The leg from Alpine, Texas to Kingsville added 380 nautical miles to Don’s flight. 130 nautical miles due east, then another 250 nautical miles to the southeast to the airfield south of Corpus. The jog was necessary to stay out of Mexican airspace.
Don flew that leg deadhead. He had dropped off his “friends” at Alpine and spent the night there. They had a compound somewhere in the area and they were joining with those who were already there.
Alpine would not have been Don’s first choice for a bug-out location but he was not paid to give advice. He was paid to fly from the greater Chicago metropolitan area to Alpine, Texas and to keep his mouth shut. He assumed his passengers had roots in the area. He wished them no ill-will.
He picked the couple up at a heavily guarded airstrip outside of Kankakee, Illinois. It had been a 12 hour trip with stops at air-fields near Springfield, Missouri that catered to very high-end executives and a second stop at Abilene, Tx.
The Cessna 206 had long legs and he could have pushed it but he liked the idea of having enough fuel to make several alternative fields if the primary field was compromised.
That conservative approach was validated when his primary field near Wichita Falls was scrubbed due to wind-gusts approaching 35 miles per hour. The field in Abilene was oriented differently and he could land into a head-wind.
Don did a low level pass over the field near Corpus and looked for broken glass and cacti. Not seeing any issues, he lined up and landed on the grass strip. His contacts were waiting for him and it took only a minute to load the “cargo”.
Don was expecting a five gallon bucket with a manifest weight of 60 pounds. They also handed over a thirty pound block of unprocessed gum rubber and plastic bags of additives. Don tucked the printed information into the plane’s header console and oversaw the refueling.
Don saw this coming from a long time ago. He had an experimental aeronotical, diesel engine retrofitted into his plane. Battle Creek, Michigan has a lot of high-end mechanics who were willing to swap the engine and make the other, needed changes. For example, a cable to heat the fuel line. It gets cold at elevation even in the summer.
Av-gas is expensive and not readily available and the 206 guzzled fuel. Diesel, on the other hand, was everywhere. The quality isn’t always the greatest but Don had a large “fuel conditioner” to strip out the water and biological scum. He was also religious about adding a lubricity enhancer to every tank of fuel.
Don’s plan was to spend the night near Springfield, Missouri. He was fifteen miles north of Kingsville flying at 500 feet, high enough to not have to worry about the wind-turbines that littered the flat, coastal plain but low enough to not be an issue for jets coming out of CRP ir NAS-Kingsville when movement out of his right windscreen caught his attention. The base of one of the tall towers at a local oil refinery was blooming outward. It appeared to be a fuzzy, white ball.
Then the mist bloomed to flame and Don, knowing that a shock-wave was likely to follow, turned tail and ran. As he dropped his nose he saw contrails streaking toward other refineries. Mentally, he registered groups of three contrails per vector.
On the ground it was chaos. The missile had hit the bottom of the fractionating column. The mechanicals of the missile were virtually identical to those of the fifty year-old Exocet anti-ship missile. In fact, the mechanicals were less advanced. They used smaller fewer premium materials and slightly less efficient propellant. Since it was reverse engineered, it was a bargain at $150k per copy.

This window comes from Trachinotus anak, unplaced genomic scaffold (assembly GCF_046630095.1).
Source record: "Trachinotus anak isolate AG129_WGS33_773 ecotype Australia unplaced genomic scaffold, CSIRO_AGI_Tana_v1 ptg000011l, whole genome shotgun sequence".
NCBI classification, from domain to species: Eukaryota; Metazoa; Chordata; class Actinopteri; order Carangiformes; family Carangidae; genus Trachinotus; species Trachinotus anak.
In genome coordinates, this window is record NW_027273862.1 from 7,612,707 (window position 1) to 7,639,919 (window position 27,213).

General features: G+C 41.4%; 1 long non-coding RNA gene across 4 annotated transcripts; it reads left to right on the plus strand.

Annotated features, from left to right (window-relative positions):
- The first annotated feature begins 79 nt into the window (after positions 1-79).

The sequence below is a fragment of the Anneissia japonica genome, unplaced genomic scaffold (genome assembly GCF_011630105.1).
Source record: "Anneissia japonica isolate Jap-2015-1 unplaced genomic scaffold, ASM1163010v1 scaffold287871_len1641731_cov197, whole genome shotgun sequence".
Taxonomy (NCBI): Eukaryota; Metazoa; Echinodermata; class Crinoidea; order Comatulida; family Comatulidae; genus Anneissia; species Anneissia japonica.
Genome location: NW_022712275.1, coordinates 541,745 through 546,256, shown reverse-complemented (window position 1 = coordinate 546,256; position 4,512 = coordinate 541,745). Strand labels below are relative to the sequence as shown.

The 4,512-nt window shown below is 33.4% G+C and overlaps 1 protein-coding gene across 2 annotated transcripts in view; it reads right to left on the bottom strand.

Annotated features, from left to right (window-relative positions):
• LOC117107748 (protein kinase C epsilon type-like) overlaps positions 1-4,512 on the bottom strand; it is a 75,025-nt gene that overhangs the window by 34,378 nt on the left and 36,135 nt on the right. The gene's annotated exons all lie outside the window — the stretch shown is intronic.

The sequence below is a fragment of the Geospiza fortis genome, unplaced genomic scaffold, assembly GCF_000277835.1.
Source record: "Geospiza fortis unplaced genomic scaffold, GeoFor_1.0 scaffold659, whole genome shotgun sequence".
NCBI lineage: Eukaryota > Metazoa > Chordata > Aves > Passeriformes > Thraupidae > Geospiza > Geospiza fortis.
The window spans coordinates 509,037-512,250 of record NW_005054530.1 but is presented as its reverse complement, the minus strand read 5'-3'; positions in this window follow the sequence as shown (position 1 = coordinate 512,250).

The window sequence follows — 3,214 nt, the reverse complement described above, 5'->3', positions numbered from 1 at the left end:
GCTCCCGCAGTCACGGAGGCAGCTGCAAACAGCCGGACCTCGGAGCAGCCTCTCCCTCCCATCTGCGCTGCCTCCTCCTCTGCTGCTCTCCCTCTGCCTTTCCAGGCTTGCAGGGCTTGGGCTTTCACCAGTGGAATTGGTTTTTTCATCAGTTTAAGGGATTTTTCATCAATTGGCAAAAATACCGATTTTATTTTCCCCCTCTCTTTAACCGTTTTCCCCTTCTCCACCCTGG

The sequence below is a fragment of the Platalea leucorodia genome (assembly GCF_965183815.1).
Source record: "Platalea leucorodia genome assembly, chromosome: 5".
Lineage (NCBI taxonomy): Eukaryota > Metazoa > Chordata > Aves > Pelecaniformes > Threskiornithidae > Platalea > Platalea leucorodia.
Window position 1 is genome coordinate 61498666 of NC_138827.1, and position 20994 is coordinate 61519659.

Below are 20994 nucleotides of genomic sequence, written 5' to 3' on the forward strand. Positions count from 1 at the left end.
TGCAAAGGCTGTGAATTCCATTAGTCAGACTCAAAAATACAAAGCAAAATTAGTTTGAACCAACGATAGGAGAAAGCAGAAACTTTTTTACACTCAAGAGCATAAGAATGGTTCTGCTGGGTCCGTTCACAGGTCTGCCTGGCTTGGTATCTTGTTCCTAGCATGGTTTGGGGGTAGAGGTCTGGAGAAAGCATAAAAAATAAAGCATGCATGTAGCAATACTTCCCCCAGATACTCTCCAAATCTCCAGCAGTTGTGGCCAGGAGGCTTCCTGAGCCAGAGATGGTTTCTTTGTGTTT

The huge advance was that it was child’s play to program these missiles. The aspiring terrorist simply connect to his smartphone with WIFI. He pulled up a popular mapping app, zoomed in and tapped the intended target. Then he had the option of identifying the type of target.
Since these missiles had been designed and manufactured in the eastern Mediterranean, oil refineries were of the targets on the pull-down menu.
If launched within 40 km of the target, the missile used GPS technology to find and map the optimum path to the target and optical and IR imaging to select where refinery was most vulnerable to damage.
For that class of target, the 300 pound warhead was programmed to detonate 3m after impacting. The high aluminum flake content of the propellant guaranteed ignition of the expanding ball of petroleum vapors. The high aluminum content also made it easy to see the contrail from the air as they streaked over the freshly worked fields destined to be planted to sorghum and soybeans.
Shock-waves dissipate proportional to 1/R^2. Shock waves travel at Mach 1.0 and Don’s plane was only capable of 0.25 Mach but every inch is your friend. His plane was was severely buffeted by the passing shock-wave but the the wave had dissipated enough that his plane did not suffer any structural damage.
Looking back, Don could see the contrails led back to rest-area beside an Interstate 69-E. The entire eastern horizon was a specter of fire and smoke and soot. It was gazing into the forges of hell.
Don cranked up the throttles of the plane and pushed north. Optimizing for fuel economy was not an issue since he was not carrying 1000 pounds of passengers and their gear.
Black columns of smoke stretched to the horizon until after he cleared Tulsa.
Gaia Liberation Front had grown fangs.
*A huge tip-of-the-hat to Mr. B (a fellow blogger) who did his best to keep me from spewing nonsense when writing about pilots and planes. All errors are mine.